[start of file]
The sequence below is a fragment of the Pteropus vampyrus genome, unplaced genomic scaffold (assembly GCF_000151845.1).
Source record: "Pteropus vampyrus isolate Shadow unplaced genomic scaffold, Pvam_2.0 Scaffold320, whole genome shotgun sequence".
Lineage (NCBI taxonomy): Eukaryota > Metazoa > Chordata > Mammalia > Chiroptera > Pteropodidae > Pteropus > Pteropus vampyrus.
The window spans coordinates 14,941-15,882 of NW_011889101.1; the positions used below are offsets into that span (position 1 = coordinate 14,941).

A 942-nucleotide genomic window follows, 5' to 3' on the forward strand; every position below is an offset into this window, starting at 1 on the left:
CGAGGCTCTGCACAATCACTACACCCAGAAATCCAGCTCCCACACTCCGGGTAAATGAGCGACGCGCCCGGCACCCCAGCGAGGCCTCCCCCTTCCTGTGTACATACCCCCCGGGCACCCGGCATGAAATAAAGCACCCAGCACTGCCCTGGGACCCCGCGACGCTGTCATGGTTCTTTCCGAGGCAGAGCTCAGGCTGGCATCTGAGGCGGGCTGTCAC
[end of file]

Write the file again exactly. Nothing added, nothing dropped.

The sequence below is a fragment of the Pteropus vampyrus genome, unplaced genomic scaffold (assembly GCF_000151845.1).
Source record: "Pteropus vampyrus isolate Shadow unplaced genomic scaffold, Pvam_2.0 Scaffold320, whole genome shotgun sequence".
Lineage (NCBI taxonomy): Eukaryota > Metazoa > Chordata > Mammalia > Chiroptera > Pteropodidae > Pteropus > Pteropus vampyrus.
The window spans coordinates 14,941-15,882 of NW_011889101.1; the positions used below are offsets into that span (position 1 = coordinate 14,941).

A 942-nucleotide genomic window follows, 5' to 3' on the forward strand; every position below is an offset into this window, starting at 1 on the left:
CGAGGCTCTGCACAATCACTACACCCAGAAATCCAGCTCCCACACTCCGGGTAAATGAGCGACGCGCCCGGCACCCCAGCGAGGCCTCCCCCTTCCTGTGTACATACCCCCCGGGCACCCGGCATGAAATAAAGCACCCAGCACTGCCCTGGGACCCCGCGACGCTGTCATGGTTCTTTCCGAGGCAGAGCTCAGGCTGGCATCTGAGGCGGGCTGTCAC